“Peak gaslighting”: Legal scholars shred Supreme Court’s spin on new “unenforceable” ethics code

 “No provision in the Constitution gives [Congress] the authority to regulate the Supreme Court—period.” Justice Alito

According to Salon’s reporting today,

“The Supreme Court on Monday adopted an ethics code following a slew of bombshell discoveries about lavish gifts, real estate deals, and other allegations of ethics violations.  The 14-page document detailed rules that are not technically new; however, a statement shared by the nine justices said that “the absence of a code has led in recent years to the misunderstanding that the justices of this court, unlike all other jurists in this country, regard themselves as unrestricted by any ethics rules.”  “The undersigned justices are promulgating this Code of Conduct to set out succinctly and gather in one place the ethics rules and principles that guide the conduct of the Members of the Court,” the statement added.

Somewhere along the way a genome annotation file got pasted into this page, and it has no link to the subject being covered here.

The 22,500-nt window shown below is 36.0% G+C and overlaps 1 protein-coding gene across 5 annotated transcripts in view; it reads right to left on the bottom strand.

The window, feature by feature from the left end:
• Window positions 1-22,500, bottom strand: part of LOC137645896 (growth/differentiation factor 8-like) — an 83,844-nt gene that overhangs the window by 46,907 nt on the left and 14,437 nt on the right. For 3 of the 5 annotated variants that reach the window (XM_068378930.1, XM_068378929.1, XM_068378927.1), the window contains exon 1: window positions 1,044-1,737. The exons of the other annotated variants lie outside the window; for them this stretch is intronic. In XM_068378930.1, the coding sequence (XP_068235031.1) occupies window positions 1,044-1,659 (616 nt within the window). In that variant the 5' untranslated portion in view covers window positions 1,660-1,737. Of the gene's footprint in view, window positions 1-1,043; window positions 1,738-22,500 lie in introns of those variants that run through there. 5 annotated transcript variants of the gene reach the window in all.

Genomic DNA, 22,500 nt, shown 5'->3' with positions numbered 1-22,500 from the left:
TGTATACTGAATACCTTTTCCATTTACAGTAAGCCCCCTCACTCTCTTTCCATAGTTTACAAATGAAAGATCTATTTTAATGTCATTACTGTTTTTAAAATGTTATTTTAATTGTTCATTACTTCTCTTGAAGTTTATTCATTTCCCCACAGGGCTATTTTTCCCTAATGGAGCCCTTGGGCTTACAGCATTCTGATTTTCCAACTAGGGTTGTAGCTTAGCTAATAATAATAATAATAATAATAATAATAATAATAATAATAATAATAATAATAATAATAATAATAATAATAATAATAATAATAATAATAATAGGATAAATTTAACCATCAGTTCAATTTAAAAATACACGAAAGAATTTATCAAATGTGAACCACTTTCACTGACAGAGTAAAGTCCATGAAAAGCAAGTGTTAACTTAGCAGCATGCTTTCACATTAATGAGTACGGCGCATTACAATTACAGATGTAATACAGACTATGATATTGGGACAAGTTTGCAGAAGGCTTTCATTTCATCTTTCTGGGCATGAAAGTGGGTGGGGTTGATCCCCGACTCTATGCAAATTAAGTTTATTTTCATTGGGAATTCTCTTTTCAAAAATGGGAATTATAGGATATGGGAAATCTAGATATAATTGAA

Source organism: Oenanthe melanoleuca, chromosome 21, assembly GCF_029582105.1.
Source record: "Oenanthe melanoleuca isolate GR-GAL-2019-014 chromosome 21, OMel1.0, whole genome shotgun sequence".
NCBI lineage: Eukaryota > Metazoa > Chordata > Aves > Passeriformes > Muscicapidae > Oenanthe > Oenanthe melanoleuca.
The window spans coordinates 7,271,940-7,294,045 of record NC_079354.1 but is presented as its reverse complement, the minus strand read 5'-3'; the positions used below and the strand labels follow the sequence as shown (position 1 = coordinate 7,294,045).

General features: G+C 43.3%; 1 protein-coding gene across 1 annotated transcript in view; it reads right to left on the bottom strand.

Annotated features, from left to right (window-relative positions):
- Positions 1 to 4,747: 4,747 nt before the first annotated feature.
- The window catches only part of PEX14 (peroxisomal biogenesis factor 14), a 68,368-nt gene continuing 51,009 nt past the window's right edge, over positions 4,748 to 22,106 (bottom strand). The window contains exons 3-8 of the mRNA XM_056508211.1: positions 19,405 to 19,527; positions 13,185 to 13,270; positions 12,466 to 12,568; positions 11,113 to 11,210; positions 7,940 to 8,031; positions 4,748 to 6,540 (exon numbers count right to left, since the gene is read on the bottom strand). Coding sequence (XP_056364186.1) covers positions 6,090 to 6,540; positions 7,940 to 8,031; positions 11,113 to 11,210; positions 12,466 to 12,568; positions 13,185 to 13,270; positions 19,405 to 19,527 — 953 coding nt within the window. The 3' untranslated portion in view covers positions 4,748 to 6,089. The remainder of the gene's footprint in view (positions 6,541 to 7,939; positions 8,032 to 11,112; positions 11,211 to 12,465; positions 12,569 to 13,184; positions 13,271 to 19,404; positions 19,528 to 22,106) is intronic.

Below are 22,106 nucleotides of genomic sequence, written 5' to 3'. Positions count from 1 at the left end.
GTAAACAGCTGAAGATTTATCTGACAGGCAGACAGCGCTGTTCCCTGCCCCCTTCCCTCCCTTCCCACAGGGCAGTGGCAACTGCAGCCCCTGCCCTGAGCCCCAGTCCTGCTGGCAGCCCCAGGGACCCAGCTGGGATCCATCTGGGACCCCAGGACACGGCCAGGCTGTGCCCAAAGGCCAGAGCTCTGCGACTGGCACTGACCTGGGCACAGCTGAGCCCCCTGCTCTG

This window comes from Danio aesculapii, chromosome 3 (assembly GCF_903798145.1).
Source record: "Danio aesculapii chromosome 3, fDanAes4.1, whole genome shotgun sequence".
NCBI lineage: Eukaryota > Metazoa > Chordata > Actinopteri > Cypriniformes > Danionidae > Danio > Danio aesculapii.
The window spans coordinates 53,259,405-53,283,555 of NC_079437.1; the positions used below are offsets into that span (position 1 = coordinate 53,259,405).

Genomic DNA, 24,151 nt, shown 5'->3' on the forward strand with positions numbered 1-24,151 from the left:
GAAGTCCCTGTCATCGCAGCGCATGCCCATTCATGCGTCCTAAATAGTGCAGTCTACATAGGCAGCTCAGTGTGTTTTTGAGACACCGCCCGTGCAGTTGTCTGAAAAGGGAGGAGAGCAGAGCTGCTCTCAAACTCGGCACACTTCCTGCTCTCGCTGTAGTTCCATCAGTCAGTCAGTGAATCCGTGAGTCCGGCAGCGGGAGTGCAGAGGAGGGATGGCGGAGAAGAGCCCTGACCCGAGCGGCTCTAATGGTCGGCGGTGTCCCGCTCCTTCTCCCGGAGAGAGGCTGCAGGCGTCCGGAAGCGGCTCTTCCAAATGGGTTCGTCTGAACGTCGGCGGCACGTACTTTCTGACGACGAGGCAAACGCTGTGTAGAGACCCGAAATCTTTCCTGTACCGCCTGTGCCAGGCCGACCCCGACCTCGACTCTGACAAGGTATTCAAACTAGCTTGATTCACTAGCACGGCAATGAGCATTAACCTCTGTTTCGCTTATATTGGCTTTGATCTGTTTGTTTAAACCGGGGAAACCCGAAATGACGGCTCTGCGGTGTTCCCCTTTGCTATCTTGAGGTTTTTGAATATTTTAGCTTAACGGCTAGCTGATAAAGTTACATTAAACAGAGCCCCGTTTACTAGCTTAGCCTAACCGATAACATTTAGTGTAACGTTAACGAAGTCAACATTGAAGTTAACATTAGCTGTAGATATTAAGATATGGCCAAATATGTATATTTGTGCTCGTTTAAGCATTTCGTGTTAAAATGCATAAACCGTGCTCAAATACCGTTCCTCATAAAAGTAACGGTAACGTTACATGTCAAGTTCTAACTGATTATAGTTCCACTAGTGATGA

The notion of a congressionally-imposed ethics code has been met with opposition from justices in the past. Justice Samuel Alito in an interview with the Wall Street Journal this summer argued that “Congress lacks the power to impose a code of ethics on the Supreme Court.” The statement came shortly after Democrats “pushed Supreme Court ethics legislation through a Senate committee, though the bill’s prospects in the full Senate are dim,” as noted by the Associated Press. 

“Congress did not create the Supreme Court,” he continued, while also touching on accusations leveled at his own judicial ethics. “I marvel at all the nonsense that has been written about me in the last year. The traditional idea about how judges and justices should behave is they should be mute. But that’s just not happening, and so at a certain point I’ve said to myself, nobody else is going to do this, so I have to defend myself.” 

Associate Justice Clarence Thomas (Erin Schaff-Pool/Getty Images)

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